Interviews Conducted by tick

"The Commercials"

Introduce yourself. My name's Tony and I play guitar in the band the Commercials.

What are you doing right now? Listening to the first Weezer CD and rocking out pretty hard.

What is the hardest part about being in a band? The time commitment that is invloved. I don't think I fully realized how much time was needed to try and make a band successful when I first started to get involved with music. It's really a lot. That and trying to control all the screaming 15 year old girls... that's pretty hard too.

When did you and what propelled you to start a band? I guess it was like around 9th grade when I first started playing music in bands. I was into punk at the time and I figured I could do this just as good as the bands I was listening to at the time. I also just always enjoyed music, plus I was a dork in the early days of high school, I mean I'm still a dork now, and I guess I just wanted to have a way to get up in front of people and make them pay attention to me.

How serious are you about your band? Very, I would love to do this for a living if I could. I just have so much fun playing and it's such a great feeling to have people buy your stuff and tell you that they like the music. I also spend so much time on this band that it would be almost stupid not to be serious.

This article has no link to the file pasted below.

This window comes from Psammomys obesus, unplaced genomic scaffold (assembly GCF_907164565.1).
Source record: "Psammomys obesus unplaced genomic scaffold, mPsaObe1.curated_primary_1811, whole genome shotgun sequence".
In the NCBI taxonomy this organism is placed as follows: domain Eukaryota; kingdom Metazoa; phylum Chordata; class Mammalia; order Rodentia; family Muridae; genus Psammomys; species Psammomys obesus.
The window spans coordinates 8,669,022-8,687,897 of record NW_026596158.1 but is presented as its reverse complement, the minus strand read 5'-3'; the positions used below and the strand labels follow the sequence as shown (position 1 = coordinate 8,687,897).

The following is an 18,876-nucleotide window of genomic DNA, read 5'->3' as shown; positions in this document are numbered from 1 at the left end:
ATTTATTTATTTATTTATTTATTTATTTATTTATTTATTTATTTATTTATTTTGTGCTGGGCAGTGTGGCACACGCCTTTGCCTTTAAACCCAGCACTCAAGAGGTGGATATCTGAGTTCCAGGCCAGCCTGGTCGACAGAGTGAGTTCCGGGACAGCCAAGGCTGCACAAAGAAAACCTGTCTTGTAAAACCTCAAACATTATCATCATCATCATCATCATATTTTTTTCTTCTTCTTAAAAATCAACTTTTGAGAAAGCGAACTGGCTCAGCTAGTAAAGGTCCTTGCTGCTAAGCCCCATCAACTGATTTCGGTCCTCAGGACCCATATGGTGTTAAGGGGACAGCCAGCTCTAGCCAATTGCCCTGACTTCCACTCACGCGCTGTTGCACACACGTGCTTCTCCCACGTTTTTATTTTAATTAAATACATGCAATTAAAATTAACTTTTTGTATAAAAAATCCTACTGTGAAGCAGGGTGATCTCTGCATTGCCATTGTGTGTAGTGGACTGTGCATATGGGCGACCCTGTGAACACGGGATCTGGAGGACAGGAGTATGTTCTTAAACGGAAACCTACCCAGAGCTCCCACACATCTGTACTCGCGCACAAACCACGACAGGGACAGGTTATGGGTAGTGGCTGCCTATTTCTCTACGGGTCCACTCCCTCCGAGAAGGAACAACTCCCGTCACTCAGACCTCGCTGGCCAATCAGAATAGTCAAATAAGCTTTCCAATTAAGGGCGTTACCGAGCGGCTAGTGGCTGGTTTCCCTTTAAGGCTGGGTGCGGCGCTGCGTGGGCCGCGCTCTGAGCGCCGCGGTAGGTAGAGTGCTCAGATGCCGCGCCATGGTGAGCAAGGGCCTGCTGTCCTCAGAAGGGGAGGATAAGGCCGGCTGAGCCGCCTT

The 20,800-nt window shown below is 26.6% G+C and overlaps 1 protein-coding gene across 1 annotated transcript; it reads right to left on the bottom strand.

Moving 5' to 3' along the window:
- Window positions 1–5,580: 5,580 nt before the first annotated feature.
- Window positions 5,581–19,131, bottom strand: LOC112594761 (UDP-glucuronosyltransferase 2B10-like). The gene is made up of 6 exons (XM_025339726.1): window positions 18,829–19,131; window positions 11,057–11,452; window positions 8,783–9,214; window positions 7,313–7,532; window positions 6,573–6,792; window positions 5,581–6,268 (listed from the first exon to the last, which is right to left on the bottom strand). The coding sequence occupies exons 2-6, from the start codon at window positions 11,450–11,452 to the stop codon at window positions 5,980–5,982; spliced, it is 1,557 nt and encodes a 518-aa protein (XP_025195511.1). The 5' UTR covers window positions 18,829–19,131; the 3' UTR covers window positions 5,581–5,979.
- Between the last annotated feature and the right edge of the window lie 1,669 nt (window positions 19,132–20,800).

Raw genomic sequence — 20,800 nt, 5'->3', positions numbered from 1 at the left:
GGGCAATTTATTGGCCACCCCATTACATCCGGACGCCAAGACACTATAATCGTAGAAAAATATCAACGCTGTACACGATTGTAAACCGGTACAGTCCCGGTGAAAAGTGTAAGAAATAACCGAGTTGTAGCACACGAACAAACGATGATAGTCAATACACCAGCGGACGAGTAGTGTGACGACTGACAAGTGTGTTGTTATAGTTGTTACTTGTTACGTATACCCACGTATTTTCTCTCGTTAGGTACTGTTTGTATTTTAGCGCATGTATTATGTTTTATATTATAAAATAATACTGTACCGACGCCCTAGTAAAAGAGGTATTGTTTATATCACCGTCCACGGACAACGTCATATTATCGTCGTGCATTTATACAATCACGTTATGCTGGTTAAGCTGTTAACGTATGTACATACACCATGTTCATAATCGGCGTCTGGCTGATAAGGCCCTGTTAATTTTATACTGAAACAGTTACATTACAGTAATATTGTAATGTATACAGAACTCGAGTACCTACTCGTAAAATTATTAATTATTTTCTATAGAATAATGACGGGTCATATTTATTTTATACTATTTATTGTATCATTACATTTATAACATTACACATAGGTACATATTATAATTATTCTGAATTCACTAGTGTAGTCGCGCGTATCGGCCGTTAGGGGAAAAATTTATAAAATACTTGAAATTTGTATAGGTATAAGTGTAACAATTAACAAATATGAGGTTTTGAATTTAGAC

What have you learned from being in a band? I've learned that people in bands keep getting older and the kids who come to shows stay the same age. You so rarely see any older kids at shows, and if they do come it's only to bigger shows usually. I've also learned how to pack all our equipment into a minivan and still have room for 4 people.

What is the message your band is trying to convey? I guess just have fun. We want people to realize that not everything has to be serious all the time and you can have fun and get some tension out and not to have some big postured punk attitude, just relax and try to get along with everyone. Geez I sound like a hippie now... I mean um.. yeah fuck some shit up!

What do you think your sound most resembles? Kind of new school southern California style stuff with some emo. I don't know... we've been compared to a lot of different people. I hear a lot of different things. I like to think we're just rock and roll.

Do you have any best/worst experiences playing live? Yeah never throw anything out into the audience because you'll get it thrown right back at you, no matter how much they like you. One time we thought we'd be nice and we bought candy and we threw it out to the audience. About a song after that it started getting thrown all over the club and a piece hit our drummer in the eye.

What were your primary influences? A lot of local bands really got me started. I think I learned a lot about playing live from them. I was heavy into grunge back in the day…that stuff kind of got me on my way into punk. I was also really into old Lookout! stuff when I first started listening to punk. Like old Green Day and Screeching Weasel stuff. The Violent Femmes and Weezer were also two bands that I really used to dig and actually still dig a lot.